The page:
The AMS cylinders are tunical independent and will only expand to 18mm girth (a mesh prevents further expansion). This is more than adequate for many patients. For patients requiring cylinder length of 20cm or more this lateral expansion may not be enough and better rigidity will occur with the wider Coloplast cylinders (the longer cylinders expand to 21mm plus). The Coloplast cylinders are tunical dependent and if the tunica is not healthy or thin, the rigidity will not be as good as with the AMS cylinders.The Coloplast cylinders expand fully against the tunica and overtime this can cause thinning and atrophy the tunica albuginea which will cause the penis to become very wide and less rigid. On the other hand, use of the AMS cylinders in the larger and wider penises will cause inadequate rigidity of the penis as well as a flat appearance of the shaft of the erect penis. The urethra, which is usually at the bottom of the shaft, will instead nestle between the narrower AMS cylinders. It’s important to have all types, makes and sizes of cylinders for every case, because often the surgeon may not have pre-operative knowledge of all the variables necessary to select the best cylinder option for that particular individual. For practical reasons, most urologists will use the same brand of penile implant for every patient.
The issue of rear tips extenders
The inflatable cylinder is made of a non-inflatable rear portion that measures 4.5cm (AMS) and 5 cm (Coloplast) and an inflatable anterior portion of variable length. So for example a 20cm Coloplast cylinder will only have 15cm of inflatable distal portion. The fixed proximal portion also has a thinner diameter. For the AMS cylinders that diameter is only 9mm. Often surgeons will increase the length of the proximal portion with rear tip extenders to adjust the size of the cylinders, rather than choosing a cylinder of the correct length. For example if a patient measures 20cm and the doctor is committed in using an AMS device he will have to use an 18cm with 2cm rear tip extenders. Therefore only 13.5cm out of the total 20cm inflates; the rear, which now measures 6.5cm, is thin and non-inflatable. The unstable junction where the inflatable portion connects with the fixed rear portion will now be located in a more distal position in the penile shaft and the erection will have a hinge effect, wobble and point downward when the cylinders are inflated. This may not affect the overall length of the penis but will decrease the quality of the erection. Instead a better choice would have been to use a 20cm Coloplast (AMS does not make a 20cm). Most urologists, including yours truly, were trained believing that the crus of the penis does not play a significant role on the quality of the erection and that placing a thin non-inflatable implant would not affect the outcome. Use of rear tip extenders decreases the quality of the erection.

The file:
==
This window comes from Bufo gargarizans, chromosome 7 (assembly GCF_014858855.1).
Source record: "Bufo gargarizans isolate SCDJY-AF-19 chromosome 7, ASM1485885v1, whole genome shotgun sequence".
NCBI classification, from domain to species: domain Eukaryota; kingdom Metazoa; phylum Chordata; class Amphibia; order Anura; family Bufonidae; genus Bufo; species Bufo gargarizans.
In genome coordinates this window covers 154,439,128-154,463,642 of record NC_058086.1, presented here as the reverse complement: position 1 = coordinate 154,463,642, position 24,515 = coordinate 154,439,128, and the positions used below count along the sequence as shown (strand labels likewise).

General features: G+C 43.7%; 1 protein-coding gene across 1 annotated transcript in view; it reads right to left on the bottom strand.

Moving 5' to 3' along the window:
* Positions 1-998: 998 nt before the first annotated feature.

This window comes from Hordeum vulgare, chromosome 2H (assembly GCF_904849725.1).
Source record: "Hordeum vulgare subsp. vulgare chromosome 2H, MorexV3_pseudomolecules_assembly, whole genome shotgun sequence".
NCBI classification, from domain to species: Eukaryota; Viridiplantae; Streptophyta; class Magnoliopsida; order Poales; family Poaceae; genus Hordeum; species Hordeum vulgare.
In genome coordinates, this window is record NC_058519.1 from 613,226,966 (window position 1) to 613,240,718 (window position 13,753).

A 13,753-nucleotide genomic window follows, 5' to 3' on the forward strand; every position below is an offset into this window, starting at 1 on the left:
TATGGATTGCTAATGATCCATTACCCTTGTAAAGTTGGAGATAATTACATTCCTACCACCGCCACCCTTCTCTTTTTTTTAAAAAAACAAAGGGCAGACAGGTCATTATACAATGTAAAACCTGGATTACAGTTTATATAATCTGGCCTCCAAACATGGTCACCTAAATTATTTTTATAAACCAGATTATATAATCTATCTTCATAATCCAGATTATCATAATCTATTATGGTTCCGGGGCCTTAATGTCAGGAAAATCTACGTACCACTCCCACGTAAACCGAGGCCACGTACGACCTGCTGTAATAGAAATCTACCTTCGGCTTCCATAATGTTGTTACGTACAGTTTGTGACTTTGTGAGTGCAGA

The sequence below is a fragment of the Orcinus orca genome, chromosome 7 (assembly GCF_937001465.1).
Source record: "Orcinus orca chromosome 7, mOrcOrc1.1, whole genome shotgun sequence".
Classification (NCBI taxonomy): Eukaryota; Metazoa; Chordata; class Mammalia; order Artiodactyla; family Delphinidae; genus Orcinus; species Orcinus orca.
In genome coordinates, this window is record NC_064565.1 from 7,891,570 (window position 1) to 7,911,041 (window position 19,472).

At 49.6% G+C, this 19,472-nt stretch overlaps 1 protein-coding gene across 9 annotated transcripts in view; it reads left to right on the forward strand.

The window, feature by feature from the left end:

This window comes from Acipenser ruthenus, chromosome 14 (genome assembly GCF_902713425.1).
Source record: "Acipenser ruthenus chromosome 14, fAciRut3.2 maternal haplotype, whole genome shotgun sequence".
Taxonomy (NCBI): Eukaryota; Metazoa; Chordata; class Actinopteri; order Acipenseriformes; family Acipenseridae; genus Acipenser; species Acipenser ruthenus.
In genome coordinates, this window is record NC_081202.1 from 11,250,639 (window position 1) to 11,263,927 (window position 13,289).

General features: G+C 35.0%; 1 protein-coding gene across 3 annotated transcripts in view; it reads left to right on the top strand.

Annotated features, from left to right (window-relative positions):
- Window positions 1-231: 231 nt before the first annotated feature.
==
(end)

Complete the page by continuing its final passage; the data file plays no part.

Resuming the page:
During the first three months after the surgery the cylinders must be kept fully deflated in order to maintain the reservoir fully inflated. This will allow scar tissue to form on a full reservoir and prevent auto-inflation later on. This means that the penis will heal over deflated cylinders and scar tissue will form over cylinder folds and curvatures. A long wide penis with deflated cylinders may retract by as much as two inches. If the implant is not inflated early in the immediate two weeks after the surgery, it may heal in this foreshortened dimension, causing permanent deformity and reduced inflated length. In order to be able to inflate early one must be able to feel all of the components of the pump, inflating bulb and deflation footprint. The more experienced the surgeon and the more precise the surgical technique the less swelling and pain will occur after the surgery. Incisions and dissection must be kept at a minimum and meticulous surgical hemostasis must be achieved so that the patient’s postoperative risk of hematoma and swelling is reduced. This will enable the patient to feel the components of the pump early after the procedure and inflate and deflate as soon as possible. Think of it as rehab after an orthopedic procedure. If the shoulder is kept in a sling for several postoperative weeks, the shoulder will freeze in that position. Post-op bed rest for 48 hours with ice followed by daily hot baths will minimize swelling and accelerate healing. Unfortunately in most general urology practices post-operative care is often relegated to ancillary staff with little knowledge of these issues.
It is vital, especially for the larger stretchy penises that inflation and deflation of the cylinders is started as soon as possible in order to prevent healing in a retracted foreshortened state.
Maximizing length and quality of the erection as well as cosmetic appearance depends on many factors perhaps the most important being the practice implant volume and surgeon’s experience.